Perky and bubbly as ever, the real estate agent opened the door and ushered them in, exclaiming as he did that, “you’ll be amazed at the space in this one!”
He watched them fall into the void until they were out of sight, then carefully locked the door.
They had always hated the cold, growing up. Thick clothes and as many layers as possible defined the winter months. But now, as they felt the heat of the overworked reactor move through the ship, they actually looked forward to feeling the cold of space.
He had said he wanted to be a star his entire life. They didn’t understand until he started to glow, incandescent, heat pouring out of him, immolating everything around him as he grew ever larger, brighter, and hotter. He finally got his wish.
“I thought you said this haunted house was supposed to be frightening,” he complained.
“No,” she said calmly as she led him onward. “I merely promised you’d be frightened. I didn’t tell you when. Or why.”
It’s not the scarecrow itself that’s bothersome. Okay, we don’t know who put it up, and it’s a bit disquieting that it’s dressed in our child’s old clothes. But it’s the slowly oozing goo that constantly drips off of the stick fingers that really gets me.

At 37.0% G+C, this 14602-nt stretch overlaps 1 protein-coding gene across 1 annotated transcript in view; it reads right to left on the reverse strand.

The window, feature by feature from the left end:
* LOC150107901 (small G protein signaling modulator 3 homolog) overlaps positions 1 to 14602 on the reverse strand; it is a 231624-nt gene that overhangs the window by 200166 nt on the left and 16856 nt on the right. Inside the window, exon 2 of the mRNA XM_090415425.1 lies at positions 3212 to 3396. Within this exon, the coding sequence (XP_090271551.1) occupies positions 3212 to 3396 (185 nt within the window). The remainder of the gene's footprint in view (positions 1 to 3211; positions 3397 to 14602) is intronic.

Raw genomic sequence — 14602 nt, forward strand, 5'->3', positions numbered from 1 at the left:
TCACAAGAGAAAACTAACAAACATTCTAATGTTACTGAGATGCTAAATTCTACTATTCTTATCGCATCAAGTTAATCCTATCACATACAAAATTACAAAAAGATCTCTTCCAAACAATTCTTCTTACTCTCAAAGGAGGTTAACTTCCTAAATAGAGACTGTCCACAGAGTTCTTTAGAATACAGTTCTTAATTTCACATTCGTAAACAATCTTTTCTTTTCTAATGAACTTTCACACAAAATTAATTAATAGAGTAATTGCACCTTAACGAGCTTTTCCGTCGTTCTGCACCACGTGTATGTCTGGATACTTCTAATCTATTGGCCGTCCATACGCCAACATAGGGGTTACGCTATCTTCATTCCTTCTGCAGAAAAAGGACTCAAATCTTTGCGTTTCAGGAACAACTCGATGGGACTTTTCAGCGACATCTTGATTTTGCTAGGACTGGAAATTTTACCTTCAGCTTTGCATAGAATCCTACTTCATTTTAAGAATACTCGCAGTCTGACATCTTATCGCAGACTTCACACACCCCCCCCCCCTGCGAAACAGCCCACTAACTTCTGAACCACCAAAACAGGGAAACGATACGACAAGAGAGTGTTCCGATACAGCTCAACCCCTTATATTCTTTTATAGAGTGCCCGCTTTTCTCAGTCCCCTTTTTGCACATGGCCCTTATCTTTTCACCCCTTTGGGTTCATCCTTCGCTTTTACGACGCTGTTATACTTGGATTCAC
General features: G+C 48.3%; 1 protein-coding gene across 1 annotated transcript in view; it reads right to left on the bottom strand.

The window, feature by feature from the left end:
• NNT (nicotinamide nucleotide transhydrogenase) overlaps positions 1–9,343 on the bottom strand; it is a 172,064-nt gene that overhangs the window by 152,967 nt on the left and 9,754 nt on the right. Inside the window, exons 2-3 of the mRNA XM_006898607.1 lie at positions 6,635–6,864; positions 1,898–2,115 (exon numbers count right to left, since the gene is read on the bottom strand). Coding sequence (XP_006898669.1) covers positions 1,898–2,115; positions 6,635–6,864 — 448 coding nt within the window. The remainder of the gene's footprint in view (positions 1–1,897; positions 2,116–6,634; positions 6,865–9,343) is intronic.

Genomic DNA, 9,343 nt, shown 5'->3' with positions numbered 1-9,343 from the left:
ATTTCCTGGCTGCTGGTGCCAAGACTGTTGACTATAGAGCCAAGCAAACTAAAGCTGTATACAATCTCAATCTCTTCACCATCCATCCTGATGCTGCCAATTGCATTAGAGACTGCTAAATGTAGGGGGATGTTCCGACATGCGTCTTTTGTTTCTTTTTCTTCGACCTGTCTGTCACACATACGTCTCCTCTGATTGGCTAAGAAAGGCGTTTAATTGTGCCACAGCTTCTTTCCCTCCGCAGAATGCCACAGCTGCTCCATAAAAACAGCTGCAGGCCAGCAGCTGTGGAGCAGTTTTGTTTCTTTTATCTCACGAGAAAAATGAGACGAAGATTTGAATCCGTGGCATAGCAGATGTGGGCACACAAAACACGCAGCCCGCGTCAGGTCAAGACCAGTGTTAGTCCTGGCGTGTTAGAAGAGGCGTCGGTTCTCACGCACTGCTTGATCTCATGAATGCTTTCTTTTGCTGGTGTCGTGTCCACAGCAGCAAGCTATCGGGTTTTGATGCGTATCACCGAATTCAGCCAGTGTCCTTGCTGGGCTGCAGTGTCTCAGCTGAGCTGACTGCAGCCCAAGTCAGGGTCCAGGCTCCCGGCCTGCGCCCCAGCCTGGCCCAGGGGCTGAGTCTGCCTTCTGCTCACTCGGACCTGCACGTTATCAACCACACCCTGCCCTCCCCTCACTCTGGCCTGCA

She was used to seeing the street disappear into the distance in fog, or in the dark. Seeing it fade away into nothingness in the bright light of mid-day, however, was a new experience. As she started walking, she wondered if she would fade away as well.
They had been observing the planet for close to seven orbits around its star, and yet they were still avoiding making contact. Never before had they found an advanced species where every identified language had the concept of “being mean”.
Fashion had reached such heights over the years, with everyone doing their very best to upstage everyone else at every event, that perhaps it shouldn’t have been a surprise when the prize for best fancy dress went to a janitor in plain unadorned overalls.
Nobody knew if people left the town on their own, or were taken against their will. All anyone knew for sure was that one day, they were there, and the next, they were gone — and there was one more mark carefully inscribed on the wall surrounding the town.
The key didn’t look particularly important. Just one of many on the keychain. Weathered metal, obviously long-used, but nobody could remember when it was last turned. The mystery wasn’t what lock it would open, but what would be released when it was used.